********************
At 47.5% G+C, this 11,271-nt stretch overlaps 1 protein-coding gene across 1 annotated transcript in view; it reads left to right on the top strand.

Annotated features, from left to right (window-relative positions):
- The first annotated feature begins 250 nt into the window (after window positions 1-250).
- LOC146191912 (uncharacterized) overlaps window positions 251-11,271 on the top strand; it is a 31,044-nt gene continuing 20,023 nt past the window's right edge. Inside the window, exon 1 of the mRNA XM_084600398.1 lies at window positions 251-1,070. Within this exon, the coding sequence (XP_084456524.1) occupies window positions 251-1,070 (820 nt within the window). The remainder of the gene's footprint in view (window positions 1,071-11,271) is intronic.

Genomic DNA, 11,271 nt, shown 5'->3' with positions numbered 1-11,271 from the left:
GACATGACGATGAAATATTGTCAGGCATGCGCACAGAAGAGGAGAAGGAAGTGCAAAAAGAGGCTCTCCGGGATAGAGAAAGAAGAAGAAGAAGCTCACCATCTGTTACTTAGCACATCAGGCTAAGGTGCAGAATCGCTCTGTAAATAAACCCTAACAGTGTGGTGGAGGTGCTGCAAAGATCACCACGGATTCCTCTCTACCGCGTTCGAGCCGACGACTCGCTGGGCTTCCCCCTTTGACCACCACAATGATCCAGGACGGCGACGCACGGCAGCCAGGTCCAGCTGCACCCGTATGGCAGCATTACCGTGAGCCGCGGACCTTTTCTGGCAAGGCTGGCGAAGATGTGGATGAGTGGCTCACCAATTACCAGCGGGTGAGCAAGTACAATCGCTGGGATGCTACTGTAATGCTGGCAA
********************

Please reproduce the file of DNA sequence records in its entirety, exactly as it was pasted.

At 47.5% G+C, this 11,271-nt stretch overlaps 1 protein-coding gene across 1 annotated transcript in view; it reads left to right on the top strand.

Annotated features, from left to right (window-relative positions):
- The first annotated feature begins 250 nt into the window (after window positions 1-250).
- LOC146191912 (uncharacterized) overlaps window positions 251-11,271 on the top strand; it is a 31,044-nt gene continuing 20,023 nt past the window's right edge. Inside the window, exon 1 of the mRNA XM_084600398.1 lies at window positions 251-1,070. Within this exon, the coding sequence (XP_084456524.1) occupies window positions 251-1,070 (820 nt within the window). The remainder of the gene's footprint in view (window positions 1,071-11,271) is intronic.

Genomic DNA, 11,271 nt, shown 5'->3' with positions numbered 1-11,271 from the left:
GACATGACGATGAAATATTGTCAGGCATGCGCACAGAAGAGGAGAAGGAAGTGCAAAAAGAGGCTCTCCGGGATAGAGAAAGAAGAAGAAGAAGCTCACCATCTGTTACTTAGCACATCAGGCTAAGGTGCAGAATCGCTCTGTAAATAAACCCTAACAGTGTGGTGGAGGTGCTGCAAAGATCACCACGGATTCCTCTCTACCGCGTTCGAGCCGACGACTCGCTGGGCTTCCCCCTTTGACCACCACAATGATCCAGGACGGCGACGCACGGCAGCCAGGTCCAGCTGCACCCGTATGGCAGCATTACCGTGAGCCGCGGACCTTTTCTGGCAAGGCTGGCGAAGATGTGGATGAGTGGCTCACCAATTACCAGCGGGTGAGCAAGTACAATCGCTGGGATGCTACTGTAATGCTGGCAA